Thursday, 16 May 2019

Tyneham Village


This is a village lost in time, a ghost village that was taken over just before Christmas 1943 by the war office for use as firing ranges for training troops. 225 people were displaced, the popular belief is that the last person to leave,  left this note on the church door.

Please treat the church and houses with care; we have given up our homes where many of us lived for generations to help win the war to keep men free. We shall return one day and thank you for treating the village kindly. 

Since then the army has formally taken this village and surrounding area of land over as a firing range and training ground. They will never come back, many have tried to get the army and government to fill full their promise that they would be allowed back once the war was finished but to no avail. 


Originally it was said they had 48 hours to leave the village but I found a letter from the War Office that is dated 17th November, explaining what is going to happen and giving then enough time to find alternative homes or getting assistance from the government to settle somewhere else. So they did have roughly a month, even that is quite a short time to be uprooted and have to start a new life somewhere away from all you know.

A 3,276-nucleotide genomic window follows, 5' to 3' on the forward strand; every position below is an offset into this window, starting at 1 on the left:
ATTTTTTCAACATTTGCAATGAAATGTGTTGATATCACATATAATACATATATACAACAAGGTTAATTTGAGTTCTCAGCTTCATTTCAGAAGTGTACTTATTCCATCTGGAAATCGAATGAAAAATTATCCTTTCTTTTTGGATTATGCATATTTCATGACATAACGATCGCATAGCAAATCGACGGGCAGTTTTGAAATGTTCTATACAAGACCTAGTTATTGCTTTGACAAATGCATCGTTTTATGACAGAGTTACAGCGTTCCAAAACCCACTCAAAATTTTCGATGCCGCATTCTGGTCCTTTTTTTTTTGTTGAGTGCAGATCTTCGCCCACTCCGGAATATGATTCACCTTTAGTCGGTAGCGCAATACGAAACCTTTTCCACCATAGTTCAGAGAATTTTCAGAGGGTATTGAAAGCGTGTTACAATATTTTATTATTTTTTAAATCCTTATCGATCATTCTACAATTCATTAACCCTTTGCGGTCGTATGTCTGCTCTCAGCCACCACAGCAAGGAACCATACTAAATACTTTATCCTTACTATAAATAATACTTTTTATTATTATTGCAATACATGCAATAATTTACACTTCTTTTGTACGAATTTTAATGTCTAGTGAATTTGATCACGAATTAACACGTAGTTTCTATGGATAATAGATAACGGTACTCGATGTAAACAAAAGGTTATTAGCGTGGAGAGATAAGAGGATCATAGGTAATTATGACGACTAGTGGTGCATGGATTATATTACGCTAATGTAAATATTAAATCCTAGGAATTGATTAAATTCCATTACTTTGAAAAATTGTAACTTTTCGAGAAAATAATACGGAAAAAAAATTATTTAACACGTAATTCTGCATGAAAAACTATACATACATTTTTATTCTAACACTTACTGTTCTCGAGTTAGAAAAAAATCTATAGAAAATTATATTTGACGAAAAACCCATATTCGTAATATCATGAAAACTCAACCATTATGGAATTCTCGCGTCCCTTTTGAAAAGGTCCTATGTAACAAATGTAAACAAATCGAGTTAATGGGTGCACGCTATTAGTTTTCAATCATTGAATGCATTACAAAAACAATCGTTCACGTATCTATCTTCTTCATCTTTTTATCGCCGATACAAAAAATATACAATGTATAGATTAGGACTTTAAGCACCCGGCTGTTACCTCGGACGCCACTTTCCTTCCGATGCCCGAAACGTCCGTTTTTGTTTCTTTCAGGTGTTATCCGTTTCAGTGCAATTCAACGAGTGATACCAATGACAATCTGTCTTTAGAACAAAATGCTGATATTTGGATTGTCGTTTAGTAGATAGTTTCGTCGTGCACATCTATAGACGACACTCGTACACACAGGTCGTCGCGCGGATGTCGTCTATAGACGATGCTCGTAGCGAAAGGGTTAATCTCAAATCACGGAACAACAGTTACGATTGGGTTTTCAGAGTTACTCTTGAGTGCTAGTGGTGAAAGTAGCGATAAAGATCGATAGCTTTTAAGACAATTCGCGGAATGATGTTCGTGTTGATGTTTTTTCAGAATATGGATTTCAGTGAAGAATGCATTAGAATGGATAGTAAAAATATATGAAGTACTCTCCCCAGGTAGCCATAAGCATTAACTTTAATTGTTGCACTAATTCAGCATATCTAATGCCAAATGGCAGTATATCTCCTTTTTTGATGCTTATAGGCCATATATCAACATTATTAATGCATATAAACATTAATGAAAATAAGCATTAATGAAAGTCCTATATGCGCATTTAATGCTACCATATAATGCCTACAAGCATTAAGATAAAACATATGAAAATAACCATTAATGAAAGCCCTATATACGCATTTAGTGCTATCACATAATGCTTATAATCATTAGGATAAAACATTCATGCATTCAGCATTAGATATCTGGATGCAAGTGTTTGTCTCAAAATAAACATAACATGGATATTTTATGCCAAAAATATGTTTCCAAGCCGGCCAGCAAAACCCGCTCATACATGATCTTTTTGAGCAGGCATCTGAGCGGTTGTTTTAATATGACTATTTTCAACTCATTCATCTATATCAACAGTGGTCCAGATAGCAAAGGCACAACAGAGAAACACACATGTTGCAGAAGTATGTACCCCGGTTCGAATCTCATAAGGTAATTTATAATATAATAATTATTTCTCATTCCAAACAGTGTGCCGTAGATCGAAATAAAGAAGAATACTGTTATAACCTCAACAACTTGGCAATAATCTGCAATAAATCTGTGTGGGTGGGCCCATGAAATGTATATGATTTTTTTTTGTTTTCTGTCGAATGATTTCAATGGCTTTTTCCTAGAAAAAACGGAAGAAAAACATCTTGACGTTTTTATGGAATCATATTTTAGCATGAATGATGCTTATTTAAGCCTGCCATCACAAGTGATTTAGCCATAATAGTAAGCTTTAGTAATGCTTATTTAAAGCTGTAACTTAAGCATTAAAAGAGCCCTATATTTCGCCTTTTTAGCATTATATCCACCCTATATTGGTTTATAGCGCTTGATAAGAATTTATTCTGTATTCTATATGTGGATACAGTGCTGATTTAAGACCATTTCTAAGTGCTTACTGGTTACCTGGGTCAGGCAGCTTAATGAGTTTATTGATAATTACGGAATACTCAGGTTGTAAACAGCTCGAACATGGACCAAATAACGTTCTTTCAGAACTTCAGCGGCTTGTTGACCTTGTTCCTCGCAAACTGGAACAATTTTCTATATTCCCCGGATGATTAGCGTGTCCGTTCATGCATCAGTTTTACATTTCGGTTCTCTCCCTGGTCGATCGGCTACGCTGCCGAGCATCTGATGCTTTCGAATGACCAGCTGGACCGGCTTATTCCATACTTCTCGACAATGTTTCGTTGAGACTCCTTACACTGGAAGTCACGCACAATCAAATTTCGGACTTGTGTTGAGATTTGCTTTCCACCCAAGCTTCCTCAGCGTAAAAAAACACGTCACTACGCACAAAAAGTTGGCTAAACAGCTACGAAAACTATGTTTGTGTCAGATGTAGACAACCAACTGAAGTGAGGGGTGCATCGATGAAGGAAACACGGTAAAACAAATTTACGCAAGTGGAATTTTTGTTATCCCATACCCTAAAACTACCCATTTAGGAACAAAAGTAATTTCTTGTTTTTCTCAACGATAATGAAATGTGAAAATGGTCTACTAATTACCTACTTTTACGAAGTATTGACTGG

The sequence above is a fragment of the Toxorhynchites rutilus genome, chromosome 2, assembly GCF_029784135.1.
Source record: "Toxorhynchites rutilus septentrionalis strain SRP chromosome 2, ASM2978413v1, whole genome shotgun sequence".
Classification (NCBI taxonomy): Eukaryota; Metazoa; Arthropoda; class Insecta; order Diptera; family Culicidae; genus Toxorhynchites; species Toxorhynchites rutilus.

Arriving at the village we were meet by Dan and Alex, Dan wanted to take JB and Alex wanted what Susan always takes with, a picnic. Claudia commented that they had been around the village twice and were ready to go to a local pub, they were starving. We had a walk around the deserted school and houses before braving the single track lane out of the valley. Quite an extraordinary village that is truly lost in time. The school has examples of the children’s work on the desks and homework on the blackboard. The pen and ink on the desks did bring back memories of my days gone bye. 


Talking of Gary, he played his first cricket match for Broadstone CC yesterday. Father and son played in the same team and Dan scored a good few runs while Gary was exceptionally economical with the bat. Gary did take a good catch and his fielding was above average, he is young, he is keen, let him play, he will mature.

Monday, 6 May 2019

Bank Holiday Cricket


Is it just my imagination or are these weekends getting busier? Took Friday sort of off in preparation for a quiet bank holiday weekend and it is now Sunday morning and frankly I am exhausted. 


We went to the Breeze VW and had a look at the T-Cross and Susan loves it. The journey begins again, hopefully it all ends in smiles. Now in  Nero’s, calming down, with a double espresso and a pastry. In all fairness the T-Cross is just a little bigger than the Polo and would be easier to park than the T-Roc.